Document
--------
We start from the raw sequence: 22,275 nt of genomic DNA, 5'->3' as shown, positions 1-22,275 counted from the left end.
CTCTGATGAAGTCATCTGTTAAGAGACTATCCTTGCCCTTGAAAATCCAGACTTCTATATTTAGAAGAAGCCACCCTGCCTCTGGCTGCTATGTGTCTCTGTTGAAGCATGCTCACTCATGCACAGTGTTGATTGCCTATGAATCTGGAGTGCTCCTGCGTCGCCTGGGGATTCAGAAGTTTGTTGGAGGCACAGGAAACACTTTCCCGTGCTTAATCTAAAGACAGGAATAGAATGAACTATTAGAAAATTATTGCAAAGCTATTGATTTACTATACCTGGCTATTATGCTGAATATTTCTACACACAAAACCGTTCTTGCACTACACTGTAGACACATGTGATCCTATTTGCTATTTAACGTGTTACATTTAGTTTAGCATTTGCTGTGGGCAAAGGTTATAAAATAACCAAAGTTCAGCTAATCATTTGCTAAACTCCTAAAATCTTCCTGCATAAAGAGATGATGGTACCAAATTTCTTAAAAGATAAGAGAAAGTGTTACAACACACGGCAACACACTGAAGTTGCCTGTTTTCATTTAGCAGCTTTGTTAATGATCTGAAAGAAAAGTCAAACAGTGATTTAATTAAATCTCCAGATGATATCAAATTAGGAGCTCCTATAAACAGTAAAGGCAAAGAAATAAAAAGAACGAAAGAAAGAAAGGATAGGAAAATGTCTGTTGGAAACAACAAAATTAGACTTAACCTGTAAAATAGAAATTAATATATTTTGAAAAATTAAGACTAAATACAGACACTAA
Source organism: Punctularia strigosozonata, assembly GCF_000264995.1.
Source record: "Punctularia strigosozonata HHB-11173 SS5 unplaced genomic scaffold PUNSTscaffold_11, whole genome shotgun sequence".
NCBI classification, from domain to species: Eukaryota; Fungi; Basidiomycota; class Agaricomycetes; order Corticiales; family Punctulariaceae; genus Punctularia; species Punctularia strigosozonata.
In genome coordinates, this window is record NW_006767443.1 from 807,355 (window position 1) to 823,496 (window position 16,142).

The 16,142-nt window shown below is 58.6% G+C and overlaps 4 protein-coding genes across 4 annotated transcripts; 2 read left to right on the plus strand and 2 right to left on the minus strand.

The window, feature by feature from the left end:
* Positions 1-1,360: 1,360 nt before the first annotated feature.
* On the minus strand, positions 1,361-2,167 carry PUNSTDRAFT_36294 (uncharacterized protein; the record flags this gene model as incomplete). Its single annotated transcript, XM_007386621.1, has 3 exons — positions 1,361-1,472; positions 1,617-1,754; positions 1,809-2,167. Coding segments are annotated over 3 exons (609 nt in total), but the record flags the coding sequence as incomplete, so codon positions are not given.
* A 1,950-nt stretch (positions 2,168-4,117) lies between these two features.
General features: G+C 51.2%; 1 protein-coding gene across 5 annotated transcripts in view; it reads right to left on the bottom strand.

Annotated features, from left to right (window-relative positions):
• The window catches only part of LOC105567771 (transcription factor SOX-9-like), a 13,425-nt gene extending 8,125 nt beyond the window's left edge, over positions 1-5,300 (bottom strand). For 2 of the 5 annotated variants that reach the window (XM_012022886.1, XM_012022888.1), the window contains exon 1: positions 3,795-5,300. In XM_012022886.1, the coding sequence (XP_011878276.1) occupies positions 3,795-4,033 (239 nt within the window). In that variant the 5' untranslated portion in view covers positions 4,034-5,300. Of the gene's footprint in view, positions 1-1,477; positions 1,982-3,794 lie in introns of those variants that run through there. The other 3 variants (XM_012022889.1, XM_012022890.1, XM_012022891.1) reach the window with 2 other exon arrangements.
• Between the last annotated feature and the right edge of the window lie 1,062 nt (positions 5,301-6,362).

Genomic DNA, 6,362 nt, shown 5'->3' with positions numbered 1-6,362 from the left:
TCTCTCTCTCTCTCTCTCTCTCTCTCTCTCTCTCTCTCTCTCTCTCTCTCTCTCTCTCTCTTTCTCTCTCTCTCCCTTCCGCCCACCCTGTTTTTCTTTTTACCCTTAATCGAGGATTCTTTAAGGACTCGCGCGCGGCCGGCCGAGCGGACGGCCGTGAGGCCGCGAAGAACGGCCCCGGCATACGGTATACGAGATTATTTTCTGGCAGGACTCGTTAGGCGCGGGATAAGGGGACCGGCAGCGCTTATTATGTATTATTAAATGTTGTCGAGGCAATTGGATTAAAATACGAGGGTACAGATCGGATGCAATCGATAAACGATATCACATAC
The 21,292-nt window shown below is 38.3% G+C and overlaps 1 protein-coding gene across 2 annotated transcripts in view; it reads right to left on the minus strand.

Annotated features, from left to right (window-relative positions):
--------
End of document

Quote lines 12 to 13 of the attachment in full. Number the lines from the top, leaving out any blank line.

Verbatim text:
General features: G+C 51.2%; 1 protein-coding gene across 5 annotated transcripts in view; it reads right to left on the bottom strand.

Annotated features, from left to right (window-relative positions):